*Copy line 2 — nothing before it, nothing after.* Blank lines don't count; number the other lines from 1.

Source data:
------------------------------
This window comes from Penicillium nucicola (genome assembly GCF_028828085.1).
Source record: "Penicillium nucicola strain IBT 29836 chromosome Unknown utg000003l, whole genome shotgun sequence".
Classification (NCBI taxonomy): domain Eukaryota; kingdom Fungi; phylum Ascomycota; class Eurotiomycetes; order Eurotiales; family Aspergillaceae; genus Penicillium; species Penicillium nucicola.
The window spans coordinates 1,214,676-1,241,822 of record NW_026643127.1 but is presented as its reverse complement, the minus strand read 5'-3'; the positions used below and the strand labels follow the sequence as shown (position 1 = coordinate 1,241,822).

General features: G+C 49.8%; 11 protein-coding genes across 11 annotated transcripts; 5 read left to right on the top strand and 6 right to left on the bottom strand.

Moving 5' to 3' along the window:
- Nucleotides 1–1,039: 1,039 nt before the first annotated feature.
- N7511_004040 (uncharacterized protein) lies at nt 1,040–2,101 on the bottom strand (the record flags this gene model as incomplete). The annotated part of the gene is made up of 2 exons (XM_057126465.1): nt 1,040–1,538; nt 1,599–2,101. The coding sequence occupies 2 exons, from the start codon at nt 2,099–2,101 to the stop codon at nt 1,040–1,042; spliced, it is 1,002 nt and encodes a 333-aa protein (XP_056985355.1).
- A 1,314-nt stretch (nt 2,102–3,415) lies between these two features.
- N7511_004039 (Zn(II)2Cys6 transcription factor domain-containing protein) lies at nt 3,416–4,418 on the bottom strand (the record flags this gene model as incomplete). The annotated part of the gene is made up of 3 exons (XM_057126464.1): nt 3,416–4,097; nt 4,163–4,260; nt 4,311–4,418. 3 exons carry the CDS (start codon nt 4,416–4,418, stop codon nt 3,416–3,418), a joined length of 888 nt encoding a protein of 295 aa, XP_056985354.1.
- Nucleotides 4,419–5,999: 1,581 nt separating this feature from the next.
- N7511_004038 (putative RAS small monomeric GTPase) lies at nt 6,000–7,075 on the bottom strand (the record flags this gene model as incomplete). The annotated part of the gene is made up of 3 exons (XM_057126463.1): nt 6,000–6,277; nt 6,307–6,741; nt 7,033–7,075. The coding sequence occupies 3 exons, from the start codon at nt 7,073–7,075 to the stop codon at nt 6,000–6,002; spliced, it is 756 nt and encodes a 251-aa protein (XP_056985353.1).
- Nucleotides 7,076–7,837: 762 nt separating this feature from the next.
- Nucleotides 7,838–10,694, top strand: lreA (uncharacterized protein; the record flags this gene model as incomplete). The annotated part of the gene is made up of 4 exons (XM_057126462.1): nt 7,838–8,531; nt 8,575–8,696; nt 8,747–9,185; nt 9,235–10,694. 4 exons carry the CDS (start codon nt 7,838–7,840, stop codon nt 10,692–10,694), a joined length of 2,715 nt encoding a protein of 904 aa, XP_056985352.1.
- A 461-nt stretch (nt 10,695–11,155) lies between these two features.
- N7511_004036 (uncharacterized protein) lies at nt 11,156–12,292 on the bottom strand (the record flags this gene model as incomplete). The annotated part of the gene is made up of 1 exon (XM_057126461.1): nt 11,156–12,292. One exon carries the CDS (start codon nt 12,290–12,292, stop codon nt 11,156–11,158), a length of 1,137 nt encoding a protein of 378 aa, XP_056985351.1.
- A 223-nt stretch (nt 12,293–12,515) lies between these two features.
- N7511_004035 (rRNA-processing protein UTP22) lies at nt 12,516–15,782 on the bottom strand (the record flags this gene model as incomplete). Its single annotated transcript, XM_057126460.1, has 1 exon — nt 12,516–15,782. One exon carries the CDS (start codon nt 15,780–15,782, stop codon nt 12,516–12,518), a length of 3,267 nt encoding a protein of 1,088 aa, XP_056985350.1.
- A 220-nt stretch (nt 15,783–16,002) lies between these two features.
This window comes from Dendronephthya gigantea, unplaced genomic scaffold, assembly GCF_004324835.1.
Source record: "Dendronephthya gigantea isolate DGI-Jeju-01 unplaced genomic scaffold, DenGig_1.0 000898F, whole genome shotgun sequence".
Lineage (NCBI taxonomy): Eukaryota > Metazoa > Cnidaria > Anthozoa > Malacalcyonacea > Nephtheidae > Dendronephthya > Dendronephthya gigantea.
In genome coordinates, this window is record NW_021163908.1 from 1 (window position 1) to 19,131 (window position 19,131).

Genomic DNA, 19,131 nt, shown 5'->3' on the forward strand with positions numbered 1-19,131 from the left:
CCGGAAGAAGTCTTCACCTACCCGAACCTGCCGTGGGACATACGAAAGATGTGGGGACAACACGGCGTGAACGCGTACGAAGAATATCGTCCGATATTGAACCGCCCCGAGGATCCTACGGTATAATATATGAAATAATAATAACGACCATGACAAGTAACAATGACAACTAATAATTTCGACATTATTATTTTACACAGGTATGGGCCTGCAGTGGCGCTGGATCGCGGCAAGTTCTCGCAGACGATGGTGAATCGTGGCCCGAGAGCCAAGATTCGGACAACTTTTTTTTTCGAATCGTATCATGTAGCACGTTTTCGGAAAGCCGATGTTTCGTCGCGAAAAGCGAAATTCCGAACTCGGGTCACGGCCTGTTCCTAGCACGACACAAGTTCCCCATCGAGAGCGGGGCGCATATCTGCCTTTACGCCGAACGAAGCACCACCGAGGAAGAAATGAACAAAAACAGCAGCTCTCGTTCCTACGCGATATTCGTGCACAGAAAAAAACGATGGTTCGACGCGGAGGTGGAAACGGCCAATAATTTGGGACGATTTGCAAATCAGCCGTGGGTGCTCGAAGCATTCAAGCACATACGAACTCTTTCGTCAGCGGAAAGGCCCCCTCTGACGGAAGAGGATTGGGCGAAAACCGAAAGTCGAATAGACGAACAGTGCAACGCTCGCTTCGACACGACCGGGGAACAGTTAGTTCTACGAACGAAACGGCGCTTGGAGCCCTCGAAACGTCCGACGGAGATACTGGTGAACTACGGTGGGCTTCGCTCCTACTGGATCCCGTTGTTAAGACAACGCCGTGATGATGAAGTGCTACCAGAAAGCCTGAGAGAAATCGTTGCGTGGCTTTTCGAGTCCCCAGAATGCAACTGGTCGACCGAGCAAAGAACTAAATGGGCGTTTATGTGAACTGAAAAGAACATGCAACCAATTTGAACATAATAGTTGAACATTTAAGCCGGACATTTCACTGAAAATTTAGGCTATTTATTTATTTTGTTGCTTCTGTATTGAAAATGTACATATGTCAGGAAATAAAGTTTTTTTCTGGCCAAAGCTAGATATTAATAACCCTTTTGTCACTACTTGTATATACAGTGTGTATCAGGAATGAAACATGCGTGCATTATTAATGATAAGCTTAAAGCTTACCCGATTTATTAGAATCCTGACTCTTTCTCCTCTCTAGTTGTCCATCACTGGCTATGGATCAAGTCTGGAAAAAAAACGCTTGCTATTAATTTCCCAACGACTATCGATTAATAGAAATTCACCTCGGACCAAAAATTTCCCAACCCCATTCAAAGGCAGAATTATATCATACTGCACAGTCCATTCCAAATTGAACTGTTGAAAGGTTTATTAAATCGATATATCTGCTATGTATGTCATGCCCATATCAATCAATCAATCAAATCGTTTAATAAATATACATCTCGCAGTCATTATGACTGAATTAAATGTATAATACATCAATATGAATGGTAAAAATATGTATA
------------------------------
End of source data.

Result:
Source record: "Penicillium nucicola strain IBT 29836 chromosome Unknown utg000003l, whole genome shotgun sequence".